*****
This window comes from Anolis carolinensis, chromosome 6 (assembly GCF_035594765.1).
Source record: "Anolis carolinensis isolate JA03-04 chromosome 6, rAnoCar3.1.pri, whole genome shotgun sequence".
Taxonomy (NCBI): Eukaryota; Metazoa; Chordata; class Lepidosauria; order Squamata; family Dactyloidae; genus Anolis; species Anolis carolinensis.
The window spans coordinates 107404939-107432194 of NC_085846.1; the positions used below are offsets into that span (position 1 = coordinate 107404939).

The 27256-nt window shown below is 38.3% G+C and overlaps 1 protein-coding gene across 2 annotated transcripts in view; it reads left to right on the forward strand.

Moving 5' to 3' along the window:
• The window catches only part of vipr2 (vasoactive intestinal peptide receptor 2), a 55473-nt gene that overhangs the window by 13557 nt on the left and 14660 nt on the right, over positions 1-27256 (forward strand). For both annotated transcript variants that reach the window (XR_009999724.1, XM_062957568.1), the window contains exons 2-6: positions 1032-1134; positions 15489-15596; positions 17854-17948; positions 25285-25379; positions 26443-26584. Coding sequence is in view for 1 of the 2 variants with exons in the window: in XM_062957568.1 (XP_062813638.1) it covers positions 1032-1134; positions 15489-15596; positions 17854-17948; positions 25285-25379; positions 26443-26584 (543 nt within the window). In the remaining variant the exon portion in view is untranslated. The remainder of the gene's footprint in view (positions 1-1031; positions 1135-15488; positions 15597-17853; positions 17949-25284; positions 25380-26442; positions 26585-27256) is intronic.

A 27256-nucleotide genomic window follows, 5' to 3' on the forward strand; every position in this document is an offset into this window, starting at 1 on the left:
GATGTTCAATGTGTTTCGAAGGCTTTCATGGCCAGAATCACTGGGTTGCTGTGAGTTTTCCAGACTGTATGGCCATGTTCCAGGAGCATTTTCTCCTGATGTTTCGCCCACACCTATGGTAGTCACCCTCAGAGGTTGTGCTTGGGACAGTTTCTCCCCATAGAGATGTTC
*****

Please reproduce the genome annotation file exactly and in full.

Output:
This window comes from Anolis carolinensis, chromosome 6 (assembly GCF_035594765.1).
Source record: "Anolis carolinensis isolate JA03-04 chromosome 6, rAnoCar3.1.pri, whole genome shotgun sequence".
Taxonomy (NCBI): Eukaryota; Metazoa; Chordata; class Lepidosauria; order Squamata; family Dactyloidae; genus Anolis; species Anolis carolinensis.
The window spans coordinates 107404939-107432194 of NC_085846.1; the positions used below are offsets into that span (position 1 = coordinate 107404939).

The 27256-nt window shown below is 38.3% G+C and overlaps 1 protein-coding gene across 2 annotated transcripts in view; it reads left to right on the forward strand.

Moving 5' to 3' along the window:
• The window catches only part of vipr2 (vasoactive intestinal peptide receptor 2), a 55473-nt gene that overhangs the window by 13557 nt on the left and 14660 nt on the right, over positions 1-27256 (forward strand). For both annotated transcript variants that reach the window (XR_009999724.1, XM_062957568.1), the window contains exons 2-6: positions 1032-1134; positions 15489-15596; positions 17854-17948; positions 25285-25379; positions 26443-26584. Coding sequence is in view for 1 of the 2 variants with exons in the window: in XM_062957568.1 (XP_062813638.1) it covers positions 1032-1134; positions 15489-15596; positions 17854-17948; positions 25285-25379; positions 26443-26584 (543 nt within the window). In the remaining variant the exon portion in view is untranslated. The remainder of the gene's footprint in view (positions 1-1031; positions 1135-15488; positions 15597-17853; positions 17949-25284; positions 25380-26442; positions 26585-27256) is intronic.

A 27256-nucleotide genomic window follows, 5' to 3' on the forward strand; every position in this document is an offset into this window, starting at 1 on the left:
GATGTTCAATGTGTTTCGAAGGCTTTCATGGCCAGAATCACTGGGTTGCTGTGAGTTTTCCAGACTGTATGGCCATGTTCCAGGAGCATTTTCTCCTGATGTTTCGCCCACACCTATGGTAGTCACCCTCAGAGGTTGTGCTTGGGACAGTTTCTCCCCATAGAGATGTTC